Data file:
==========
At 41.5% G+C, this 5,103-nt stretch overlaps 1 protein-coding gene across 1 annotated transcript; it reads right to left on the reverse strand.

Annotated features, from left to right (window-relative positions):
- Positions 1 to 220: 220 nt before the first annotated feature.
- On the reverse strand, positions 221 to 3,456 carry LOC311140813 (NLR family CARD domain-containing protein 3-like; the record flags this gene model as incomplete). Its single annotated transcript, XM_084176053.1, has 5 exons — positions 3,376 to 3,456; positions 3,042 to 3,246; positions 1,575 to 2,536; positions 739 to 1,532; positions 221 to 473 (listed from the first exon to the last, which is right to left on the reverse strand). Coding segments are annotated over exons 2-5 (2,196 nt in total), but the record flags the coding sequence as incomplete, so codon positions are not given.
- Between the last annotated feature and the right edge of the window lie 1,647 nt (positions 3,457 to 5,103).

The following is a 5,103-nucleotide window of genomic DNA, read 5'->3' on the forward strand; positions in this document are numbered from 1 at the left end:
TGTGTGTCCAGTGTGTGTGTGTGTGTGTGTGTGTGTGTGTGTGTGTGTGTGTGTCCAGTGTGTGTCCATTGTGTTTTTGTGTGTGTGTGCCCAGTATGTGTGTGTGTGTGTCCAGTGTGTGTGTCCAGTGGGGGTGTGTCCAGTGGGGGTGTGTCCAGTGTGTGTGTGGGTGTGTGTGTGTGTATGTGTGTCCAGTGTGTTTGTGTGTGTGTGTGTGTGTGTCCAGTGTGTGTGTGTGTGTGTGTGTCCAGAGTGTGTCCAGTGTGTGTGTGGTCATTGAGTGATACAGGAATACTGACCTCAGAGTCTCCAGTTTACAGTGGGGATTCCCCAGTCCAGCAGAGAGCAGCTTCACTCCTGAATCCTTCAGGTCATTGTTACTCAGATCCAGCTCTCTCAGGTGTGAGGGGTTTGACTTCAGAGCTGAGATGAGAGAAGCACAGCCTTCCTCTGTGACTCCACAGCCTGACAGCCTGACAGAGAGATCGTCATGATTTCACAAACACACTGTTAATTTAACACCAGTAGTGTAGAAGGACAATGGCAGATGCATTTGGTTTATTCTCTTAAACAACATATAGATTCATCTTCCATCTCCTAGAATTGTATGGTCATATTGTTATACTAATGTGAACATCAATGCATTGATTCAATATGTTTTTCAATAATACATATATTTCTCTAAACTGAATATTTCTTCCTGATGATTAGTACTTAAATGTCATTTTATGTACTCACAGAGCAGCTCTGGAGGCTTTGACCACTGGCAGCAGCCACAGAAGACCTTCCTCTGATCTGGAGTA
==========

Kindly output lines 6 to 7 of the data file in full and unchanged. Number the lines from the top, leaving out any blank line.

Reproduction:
The following is a 5,103-nucleotide window of genomic DNA, read 5'->3' on the forward strand; positions in this document are numbered from 1 at the left end:
TGTGTGTCCAGTGTGTGTGTGTGTGTGTGTGTGTGTGTGTGTGTGTGTGTGTGTCCAGTGTGTGTCCATTGTGTTTTTGTGTGTGTGTGCCCAGTATGTGTGTGTGTGTGTCCAGTGTGTGTGTCCAGTGGGGGTGTGTCCAGTGGGGGTGTGTCCAGTGTGTGTGTGGGTGTGTGTGTGTGTATGTGTGTCCAGTGTGTTTGTGTGTGTGTGTGTGTGTGTCCAGTGTGTGTGTGTGTGTGTGTGTCCAGAGTGTGTCCAGTGTGTGTGTGGTCATTGAGTGATACAGGAATACTGACCTCAGAGTCTCCAGTTTACAGTGGGGATTCCCCAGTCCAGCAGAGAGCAGCTTCACTCCTGAATCCTTCAGGTCATTGTTACTCAGATCCAGCTCTCTCAGGTGTGAGGGGTTTGACTTCAGAGCTGAGATGAGAGAAGCACAGCCTTCCTCTGTGACTCCACAGCCTGACAGCCTGACAGAGAGATCGTCATGATTTCACAAACACACTGTTAATTTAACACCAGTAGTGTAGAAGGACAATGGCAGATGCATTTGGTTTATTCTCTTAAACAACATATAGATTCATCTTCCATCTCCTAGAATTGTATGGTCATATTGTTATACTAATGTGAACATCAATGCATTGATTCAATATGTTTTTCAATAATACATATATTTCTCTAAACTGAATATTTCTTCCTGATGATTAGTACTTAAATGTCATTTTATGTACTCACAGAGCAGCTCTGGAGGCTTTGACCACTGGCAGCAGCCACAGAAGACCTTCCTCTGATCTGGAGTA